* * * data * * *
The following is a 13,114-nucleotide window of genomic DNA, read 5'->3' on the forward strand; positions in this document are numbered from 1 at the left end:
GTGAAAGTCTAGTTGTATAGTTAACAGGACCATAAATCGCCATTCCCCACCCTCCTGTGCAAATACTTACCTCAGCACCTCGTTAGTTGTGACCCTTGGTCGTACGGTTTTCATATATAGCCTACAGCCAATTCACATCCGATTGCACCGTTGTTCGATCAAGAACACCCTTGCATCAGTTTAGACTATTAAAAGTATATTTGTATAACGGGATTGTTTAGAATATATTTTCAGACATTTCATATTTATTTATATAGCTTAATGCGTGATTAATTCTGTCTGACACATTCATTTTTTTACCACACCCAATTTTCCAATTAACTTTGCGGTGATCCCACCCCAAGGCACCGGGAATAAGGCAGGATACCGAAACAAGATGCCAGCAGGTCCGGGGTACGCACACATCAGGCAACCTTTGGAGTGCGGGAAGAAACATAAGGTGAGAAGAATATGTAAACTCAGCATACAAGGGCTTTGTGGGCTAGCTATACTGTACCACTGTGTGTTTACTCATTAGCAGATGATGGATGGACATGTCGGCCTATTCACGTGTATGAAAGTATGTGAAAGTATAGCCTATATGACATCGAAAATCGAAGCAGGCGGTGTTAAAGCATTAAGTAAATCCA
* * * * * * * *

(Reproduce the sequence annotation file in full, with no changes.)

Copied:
The following is a 13,114-nucleotide window of genomic DNA, read 5'->3' on the forward strand; positions in this document are numbered from 1 at the left end:
GTGAAAGTCTAGTTGTATAGTTAACAGGACCATAAATCGCCATTCCCCACCCTCCTGTGCAAATACTTACCTCAGCACCTCGTTAGTTGTGACCCTTGGTCGTACGGTTTTCATATATAGCCTACAGCCAATTCACATCCGATTGCACCGTTGTTCGATCAAGAACACCCTTGCATCAGTTTAGACTATTAAAAGTATATTTGTATAACGGGATTGTTTAGAATATATTTTCAGACATTTCATATTTATTTATATAGCTTAATGCGTGATTAATTCTGTCTGACACATTCATTTTTTTACCACACCCAATTTTCCAATTAACTTTGCGGTGATCCCACCCCAAGGCACCGGGAATAAGGCAGGATACCGAAACAAGATGCCAGCAGGTCCGGGGTACGCACACATCAGGCAACCTTTGGAGTGCGGGAAGAAACATAAGGTGAGAAGAATATGTAAACTCAGCATACAAGGGCTTTGTGGGCTAGCTATACTGTACCACTGTGTGTTTACTCATTAGCAGATGATGGATGGACATGTCGGCCTATTCACGTGTATGAAAGTATGTGAAAGTATAGCCTATATGACATCGAAAATCGAAGCAGGCGGTGTTAAAGCATTAAGTAAATCCA